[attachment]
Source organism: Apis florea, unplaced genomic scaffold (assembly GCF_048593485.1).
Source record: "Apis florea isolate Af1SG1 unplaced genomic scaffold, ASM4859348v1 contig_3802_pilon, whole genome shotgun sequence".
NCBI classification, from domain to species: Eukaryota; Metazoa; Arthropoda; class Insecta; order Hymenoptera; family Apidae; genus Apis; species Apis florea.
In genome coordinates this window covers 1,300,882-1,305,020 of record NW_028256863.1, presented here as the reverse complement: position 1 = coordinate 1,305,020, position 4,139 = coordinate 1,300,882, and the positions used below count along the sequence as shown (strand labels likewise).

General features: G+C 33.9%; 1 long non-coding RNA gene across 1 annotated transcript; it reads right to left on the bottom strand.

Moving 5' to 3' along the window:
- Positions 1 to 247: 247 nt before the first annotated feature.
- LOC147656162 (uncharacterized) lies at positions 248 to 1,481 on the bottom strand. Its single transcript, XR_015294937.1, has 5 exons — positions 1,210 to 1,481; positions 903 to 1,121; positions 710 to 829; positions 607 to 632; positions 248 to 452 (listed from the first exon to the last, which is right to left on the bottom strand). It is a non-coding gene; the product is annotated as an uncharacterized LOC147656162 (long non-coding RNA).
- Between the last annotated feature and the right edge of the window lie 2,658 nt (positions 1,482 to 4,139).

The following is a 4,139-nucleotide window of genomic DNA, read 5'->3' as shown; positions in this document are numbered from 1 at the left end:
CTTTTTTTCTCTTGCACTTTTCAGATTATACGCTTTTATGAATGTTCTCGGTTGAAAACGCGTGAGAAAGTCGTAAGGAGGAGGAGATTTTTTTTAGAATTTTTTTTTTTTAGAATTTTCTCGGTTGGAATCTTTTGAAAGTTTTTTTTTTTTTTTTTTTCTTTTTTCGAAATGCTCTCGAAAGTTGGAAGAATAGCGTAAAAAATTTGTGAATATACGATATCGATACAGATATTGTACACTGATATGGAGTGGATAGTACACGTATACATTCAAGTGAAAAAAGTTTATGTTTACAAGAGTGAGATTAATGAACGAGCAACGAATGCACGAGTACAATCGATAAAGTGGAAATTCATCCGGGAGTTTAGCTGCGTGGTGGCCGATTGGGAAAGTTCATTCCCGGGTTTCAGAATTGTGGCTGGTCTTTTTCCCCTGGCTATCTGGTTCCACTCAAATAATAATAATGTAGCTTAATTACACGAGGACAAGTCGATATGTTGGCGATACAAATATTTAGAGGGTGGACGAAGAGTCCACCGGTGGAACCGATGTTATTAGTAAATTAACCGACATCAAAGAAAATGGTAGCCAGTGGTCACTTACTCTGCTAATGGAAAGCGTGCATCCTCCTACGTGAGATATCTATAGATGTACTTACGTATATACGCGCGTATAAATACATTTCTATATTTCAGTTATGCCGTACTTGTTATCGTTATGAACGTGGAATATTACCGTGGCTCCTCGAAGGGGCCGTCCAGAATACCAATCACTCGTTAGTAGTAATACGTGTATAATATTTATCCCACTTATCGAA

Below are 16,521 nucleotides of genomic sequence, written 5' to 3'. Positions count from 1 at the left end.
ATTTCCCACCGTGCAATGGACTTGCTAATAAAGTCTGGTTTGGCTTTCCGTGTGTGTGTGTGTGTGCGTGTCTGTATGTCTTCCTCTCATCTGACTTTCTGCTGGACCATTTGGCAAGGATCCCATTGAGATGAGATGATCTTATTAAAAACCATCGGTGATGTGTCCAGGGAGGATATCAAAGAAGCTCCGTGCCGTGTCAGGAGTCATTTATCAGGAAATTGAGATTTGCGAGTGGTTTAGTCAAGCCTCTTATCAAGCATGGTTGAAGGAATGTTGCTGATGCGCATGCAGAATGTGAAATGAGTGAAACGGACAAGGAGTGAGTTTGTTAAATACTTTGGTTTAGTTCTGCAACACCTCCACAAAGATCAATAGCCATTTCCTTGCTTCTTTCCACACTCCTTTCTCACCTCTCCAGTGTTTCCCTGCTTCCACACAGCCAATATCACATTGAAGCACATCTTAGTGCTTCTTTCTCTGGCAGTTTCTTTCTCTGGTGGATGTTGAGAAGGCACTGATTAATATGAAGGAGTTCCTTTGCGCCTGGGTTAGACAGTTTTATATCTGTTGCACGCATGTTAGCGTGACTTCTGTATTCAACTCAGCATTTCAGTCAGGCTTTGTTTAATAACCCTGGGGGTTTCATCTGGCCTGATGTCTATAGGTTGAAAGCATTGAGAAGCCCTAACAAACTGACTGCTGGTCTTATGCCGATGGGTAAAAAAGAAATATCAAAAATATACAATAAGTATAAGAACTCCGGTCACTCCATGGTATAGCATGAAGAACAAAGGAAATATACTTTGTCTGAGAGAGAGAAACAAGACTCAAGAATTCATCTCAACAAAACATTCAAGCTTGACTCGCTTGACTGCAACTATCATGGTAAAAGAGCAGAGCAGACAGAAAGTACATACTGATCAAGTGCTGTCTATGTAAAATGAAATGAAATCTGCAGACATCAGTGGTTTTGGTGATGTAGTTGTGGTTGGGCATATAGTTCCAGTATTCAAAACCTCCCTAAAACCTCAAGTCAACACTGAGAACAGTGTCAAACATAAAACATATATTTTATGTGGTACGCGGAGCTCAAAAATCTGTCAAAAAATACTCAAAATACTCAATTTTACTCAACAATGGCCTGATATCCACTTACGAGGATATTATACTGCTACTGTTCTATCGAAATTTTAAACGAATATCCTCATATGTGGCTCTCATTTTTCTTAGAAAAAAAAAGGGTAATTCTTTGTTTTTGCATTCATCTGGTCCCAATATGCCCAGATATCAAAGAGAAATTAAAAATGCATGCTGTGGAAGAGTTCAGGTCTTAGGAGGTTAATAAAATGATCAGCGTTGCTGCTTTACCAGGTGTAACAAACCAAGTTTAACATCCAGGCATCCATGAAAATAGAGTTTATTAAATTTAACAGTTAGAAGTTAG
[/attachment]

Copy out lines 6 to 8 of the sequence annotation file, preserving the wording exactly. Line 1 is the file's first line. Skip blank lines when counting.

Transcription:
Moving 5' to 3' along the window:
- Positions 1 to 247: 247 nt before the first annotated feature.
- LOC147656162 (uncharacterized) lies at positions 248 to 1,481 on the bottom strand. Its single transcript, XR_015294937.1, has 5 exons — positions 1,210 to 1,481; positions 903 to 1,121; positions 710 to 829; positions 607 to 632; positions 248 to 452 (listed from the first exon to the last, which is right to left on the bottom strand). It is a non-coding gene; the product is annotated as an uncharacterized LOC147656162 (long non-coding RNA).